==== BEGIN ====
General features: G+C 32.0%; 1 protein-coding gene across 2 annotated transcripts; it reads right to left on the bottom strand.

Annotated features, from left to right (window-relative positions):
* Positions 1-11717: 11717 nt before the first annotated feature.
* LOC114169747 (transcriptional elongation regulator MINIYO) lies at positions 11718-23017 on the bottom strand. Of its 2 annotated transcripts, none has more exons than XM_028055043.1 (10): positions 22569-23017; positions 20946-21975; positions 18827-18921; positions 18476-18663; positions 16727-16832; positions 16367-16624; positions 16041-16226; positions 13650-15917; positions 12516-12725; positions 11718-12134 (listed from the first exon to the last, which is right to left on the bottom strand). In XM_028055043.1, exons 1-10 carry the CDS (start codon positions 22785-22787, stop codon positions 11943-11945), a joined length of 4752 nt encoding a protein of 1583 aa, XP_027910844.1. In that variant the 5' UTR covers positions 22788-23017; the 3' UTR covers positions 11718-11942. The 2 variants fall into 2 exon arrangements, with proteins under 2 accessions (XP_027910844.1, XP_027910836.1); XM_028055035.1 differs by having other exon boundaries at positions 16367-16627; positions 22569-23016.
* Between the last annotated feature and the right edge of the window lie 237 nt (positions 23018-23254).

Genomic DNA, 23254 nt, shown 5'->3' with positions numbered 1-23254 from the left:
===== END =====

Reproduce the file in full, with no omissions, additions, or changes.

General features: G+C 32.0%; 1 protein-coding gene across 2 annotated transcripts; it reads right to left on the bottom strand.

Annotated features, from left to right (window-relative positions):
* Positions 1-11717: 11717 nt before the first annotated feature.
* LOC114169747 (transcriptional elongation regulator MINIYO) lies at positions 11718-23017 on the bottom strand. Of its 2 annotated transcripts, none has more exons than XM_028055043.1 (10): positions 22569-23017; positions 20946-21975; positions 18827-18921; positions 18476-18663; positions 16727-16832; positions 16367-16624; positions 16041-16226; positions 13650-15917; positions 12516-12725; positions 11718-12134 (listed from the first exon to the last, which is right to left on the bottom strand). In XM_028055043.1, exons 1-10 carry the CDS (start codon positions 22785-22787, stop codon positions 11943-11945), a joined length of 4752 nt encoding a protein of 1583 aa, XP_027910844.1. In that variant the 5' UTR covers positions 22788-23017; the 3' UTR covers positions 11718-11942. The 2 variants fall into 2 exon arrangements, with proteins under 2 accessions (XP_027910844.1, XP_027910836.1); XM_028055035.1 differs by having other exon boundaries at positions 16367-16627; positions 22569-23016.
* Between the last annotated feature and the right edge of the window lie 237 nt (positions 23018-23254).

Genomic DNA, 23254 nt, shown 5'->3' with positions numbered 1-23254 from the left: